When to tranplant onion seedlings

spiced_ham(z5 OH)March 27, 2011

I think we've had our last snow, and last frost date is mid May. My onion seedlings under lights are pretty wimpy right now. What is a good time and size (thickness?) to transplant them? I've trimmed them back once and plan to again if they don't have to go out right away.

How deep do I plant them in the garden? Plant deep or hill up dirt later?

And....I accidently leave the lights on too long at this stage will it screw them up.

TIA,

Spammy

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Kens_garlic

What you're going to want to do is harden them off first. Going from indoors under artificial light to the great outdoors under the direct sunlight is too much for them, they must be gradually acclimatized. I start with about 20 minutes of direct sunlight the first day, or about 30 mins if its overcast. Continue with that for two more days or so then up the time to 40 mins or so. If its very windy or cold make sure you pick a sheltered location. Bring them back inside for the remainder of the time under your lights. Once they are managing about 2.5 to 3 hours of direct sunlight in the open after about two weeks you can plant them out in a sunny location in your garden. You need only cover the roots and then lightly water them, onions grow on the surface and do not need to be hilled up like leeks do and they do not like to be buried too deeply. During this hardening off process you should also reduce the frequency of watering and give them a light feeding of N fertilizer.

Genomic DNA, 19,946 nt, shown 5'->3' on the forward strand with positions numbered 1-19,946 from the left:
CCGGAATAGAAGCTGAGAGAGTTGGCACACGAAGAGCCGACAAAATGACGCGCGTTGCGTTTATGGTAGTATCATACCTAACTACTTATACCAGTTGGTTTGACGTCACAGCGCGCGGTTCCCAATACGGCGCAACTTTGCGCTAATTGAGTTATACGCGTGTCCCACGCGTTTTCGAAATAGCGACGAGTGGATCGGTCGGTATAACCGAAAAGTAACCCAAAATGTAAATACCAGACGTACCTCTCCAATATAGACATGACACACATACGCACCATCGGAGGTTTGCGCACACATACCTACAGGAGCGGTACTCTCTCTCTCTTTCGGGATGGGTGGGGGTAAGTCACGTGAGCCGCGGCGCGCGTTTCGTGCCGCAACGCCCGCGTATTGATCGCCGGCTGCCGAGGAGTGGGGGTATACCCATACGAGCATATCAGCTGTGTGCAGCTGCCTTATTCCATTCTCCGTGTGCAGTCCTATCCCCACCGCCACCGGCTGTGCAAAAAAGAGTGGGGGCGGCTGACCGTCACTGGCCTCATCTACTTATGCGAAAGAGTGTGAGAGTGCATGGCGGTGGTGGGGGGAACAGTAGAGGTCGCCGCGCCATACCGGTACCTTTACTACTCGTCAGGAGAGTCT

In regards to your question on lights, if they are a intermediate to long day onion type you should have them under lights for no more then about 13 hours and make sure their night time is complete darkness. You can strengthen the plants early in their life when they are under your lights by having a fan on them during the day, this simulates the wind and will strengthen their leaves. When done properly you do not need to trim them at all because this reduces yield. I never trim my onions leaves or roots at all because it reduces yield. Although most people will tell you this must be done it is simply not true. Its really just a matter of choice, nurseries do trim the tops because it makes them easier to handle and more uniform looking.
Long reply but I hope it helps.
msg me if you have any more questions.

-Ken

    Bookmark   March 27, 2011 at 11:32PM
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spiced_ham(z5 OH)

Thanks for the info.

    Bookmark   March 31, 2011 at 8:28PM
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